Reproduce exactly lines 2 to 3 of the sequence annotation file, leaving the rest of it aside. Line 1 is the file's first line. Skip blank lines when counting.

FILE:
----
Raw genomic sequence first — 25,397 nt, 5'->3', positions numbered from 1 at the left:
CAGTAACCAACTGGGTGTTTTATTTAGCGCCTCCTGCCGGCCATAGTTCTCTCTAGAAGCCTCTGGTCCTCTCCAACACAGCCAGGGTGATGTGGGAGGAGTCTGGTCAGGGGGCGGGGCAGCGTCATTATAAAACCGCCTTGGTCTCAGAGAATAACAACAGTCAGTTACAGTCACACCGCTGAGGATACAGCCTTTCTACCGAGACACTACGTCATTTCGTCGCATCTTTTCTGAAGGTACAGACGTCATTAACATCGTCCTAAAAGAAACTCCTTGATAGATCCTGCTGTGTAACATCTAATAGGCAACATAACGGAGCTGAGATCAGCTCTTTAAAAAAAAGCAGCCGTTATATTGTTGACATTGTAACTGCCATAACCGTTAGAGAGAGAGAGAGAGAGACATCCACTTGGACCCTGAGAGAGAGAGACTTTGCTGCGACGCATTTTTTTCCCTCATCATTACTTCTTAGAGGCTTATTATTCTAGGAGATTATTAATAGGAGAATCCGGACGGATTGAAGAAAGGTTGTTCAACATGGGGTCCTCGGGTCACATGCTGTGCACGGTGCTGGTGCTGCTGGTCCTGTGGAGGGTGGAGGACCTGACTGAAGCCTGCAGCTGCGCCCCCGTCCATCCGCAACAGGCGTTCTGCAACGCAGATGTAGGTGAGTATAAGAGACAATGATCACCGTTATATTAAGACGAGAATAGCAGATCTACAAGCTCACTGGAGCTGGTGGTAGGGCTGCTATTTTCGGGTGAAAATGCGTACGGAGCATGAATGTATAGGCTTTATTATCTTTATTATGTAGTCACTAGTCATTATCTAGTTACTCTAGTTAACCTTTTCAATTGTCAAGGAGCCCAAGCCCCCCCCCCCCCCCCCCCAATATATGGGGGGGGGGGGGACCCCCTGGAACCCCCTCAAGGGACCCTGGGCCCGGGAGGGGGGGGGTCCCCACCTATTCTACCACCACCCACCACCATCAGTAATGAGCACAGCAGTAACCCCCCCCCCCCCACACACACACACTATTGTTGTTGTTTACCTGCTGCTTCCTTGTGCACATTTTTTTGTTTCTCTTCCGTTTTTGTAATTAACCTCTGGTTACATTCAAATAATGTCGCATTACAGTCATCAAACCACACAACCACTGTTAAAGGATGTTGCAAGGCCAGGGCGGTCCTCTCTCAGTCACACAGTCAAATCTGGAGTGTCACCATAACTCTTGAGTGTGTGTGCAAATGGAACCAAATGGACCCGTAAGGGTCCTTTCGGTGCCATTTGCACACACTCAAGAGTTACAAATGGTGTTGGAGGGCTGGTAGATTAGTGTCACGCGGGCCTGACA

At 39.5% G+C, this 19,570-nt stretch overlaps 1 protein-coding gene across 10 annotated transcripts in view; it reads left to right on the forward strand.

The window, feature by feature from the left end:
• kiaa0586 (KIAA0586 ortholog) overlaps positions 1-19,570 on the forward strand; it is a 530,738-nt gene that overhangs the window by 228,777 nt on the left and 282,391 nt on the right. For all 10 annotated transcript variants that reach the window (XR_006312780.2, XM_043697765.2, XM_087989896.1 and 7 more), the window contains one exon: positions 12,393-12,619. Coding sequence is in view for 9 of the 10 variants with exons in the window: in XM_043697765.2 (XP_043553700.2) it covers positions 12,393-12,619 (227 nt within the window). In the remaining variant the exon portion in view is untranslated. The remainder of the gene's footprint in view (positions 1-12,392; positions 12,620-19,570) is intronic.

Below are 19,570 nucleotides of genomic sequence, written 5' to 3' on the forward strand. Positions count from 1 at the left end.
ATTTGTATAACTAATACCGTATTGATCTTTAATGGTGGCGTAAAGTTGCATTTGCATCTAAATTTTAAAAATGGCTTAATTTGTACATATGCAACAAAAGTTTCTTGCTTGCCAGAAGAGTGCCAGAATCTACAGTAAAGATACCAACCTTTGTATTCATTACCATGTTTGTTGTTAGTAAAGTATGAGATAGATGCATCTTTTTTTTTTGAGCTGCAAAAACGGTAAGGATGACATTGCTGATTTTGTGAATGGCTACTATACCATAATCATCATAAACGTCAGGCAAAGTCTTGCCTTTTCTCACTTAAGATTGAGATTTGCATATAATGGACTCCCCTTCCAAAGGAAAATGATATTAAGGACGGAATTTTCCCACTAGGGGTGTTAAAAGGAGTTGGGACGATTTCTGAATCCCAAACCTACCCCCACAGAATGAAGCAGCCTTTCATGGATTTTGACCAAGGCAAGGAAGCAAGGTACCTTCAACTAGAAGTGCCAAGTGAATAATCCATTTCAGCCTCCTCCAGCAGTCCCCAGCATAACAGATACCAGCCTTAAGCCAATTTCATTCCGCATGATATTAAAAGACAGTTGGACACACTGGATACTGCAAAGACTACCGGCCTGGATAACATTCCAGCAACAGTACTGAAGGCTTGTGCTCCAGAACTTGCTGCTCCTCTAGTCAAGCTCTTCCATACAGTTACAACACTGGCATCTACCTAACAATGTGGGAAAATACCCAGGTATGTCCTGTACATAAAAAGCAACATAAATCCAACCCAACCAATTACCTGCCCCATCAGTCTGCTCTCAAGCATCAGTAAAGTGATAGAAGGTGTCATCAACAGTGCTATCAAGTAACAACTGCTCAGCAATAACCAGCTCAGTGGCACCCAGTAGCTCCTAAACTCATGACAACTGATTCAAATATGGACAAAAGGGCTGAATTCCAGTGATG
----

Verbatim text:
CAGTAACCAACTGGGTGTTTTATTTAGCGCCTCCTGCCGGCCATAGTTCTCTCTAGAAGCCTCTGGTCCTCTCCAACACAGCCAGGGTGATGTGGGAGGAGTCTGGTCAGGGGGCGGGGCAGCGTCATTATAAAACCGCCTTGGTCTCAGAGAATAACAACAGTCAGTTACAGTCACACCGCTGAGGATACAGCCTTTCTACCGAGACACTACGTCATTTCGTCGCATCTTTTCTGAAGGTACAGACGTCATTAACATCGTCCTAAAAGAAACTCCTTGATAGATCCTGCTGTGTAACATCTAATAGGCAACATAACGGAGCTGAGATCAGCTCTTTAAAAAAAAGCAGCCGTTATATTGTTGACATTGTAACTGCCATAACCGTTAGAGAGAGAGAGAGAGAGACATCCACTTGGACCCTGAGAGAGAGAGACTTTGCTGCGACGCATTTTTTTCCCTCATCATTACTTCTTAGAGGCTTATTATTCTAGGAGATTATTAATAGGAGAATCCGGACGGATTGAAGAAAGGTTGTTCAACATGGGGTCCTCGGGTCACATGCTGTGCACGGTGCTGGTGCTGCTGGTCCTGTGGAGGGTGGAGGACCTGACTGAAGCCTGCAGCTGCGCCCCCGTCCATCCGCAACAGGCGTTCTGCAACGCAGATGTAGGTGAGTATAAGAGACAATGATCACCGTTATATTAAGACGAGAATAGCAGATCTACAAGCTCACTGGAGCTGGTGGTAGGGCTGCTATTTTCGGGTGAAAATGCGTACGGAGCATGAATGTATAGGCTTTATTATCTTTATTATGTAGTCACTAGTCATTATCTAGTTACTCTAGTTAACCTTTTCAATTGTCAAGGAGCCCAAGCCCCCCCCCCCCCCCCCCCAATATATGGGGGGGGGGGGGACCCCCTGGAACCCCCTCAAGGGACCCTGGGCCCGGGAGGGGGGGGGTCCCCACCTATTCTACCACCACCCACCACCATCAGTAATGAGCACAGCAGTAACCCCCCCCCCCCCACACACACACACTATTGTTGTTGTTTACCTGCTGCTTCCTTGTGCACATTTTTTTGTTTCTCTTCCGTTTTTGTAATTAACCTCTGGTTACATTCAAATAATGTCGCATTACAGTCATCAAACCACACAACCACTGTTAAAGGATGTTGCAAGGCCAGGGCGGTCCTCTCTCAGTCACACAGTCAAATCTGGAGTGTCACCATAACTCTTGAGTGTGTGTGCAAATGGAACCAAATGGACCCGTAAGGGTCCTTTCGGTGCCATTTGCACACACTCAAGAGTTACAAATGGTGTTGGAGGGCTGGTAGATTAGTGTCACGCGGGCCTGACA

At 39.5% G+C, this 19,570-nt stretch overlaps 1 protein-coding gene across 10 annotated transcripts in view; it reads left to right on the forward strand.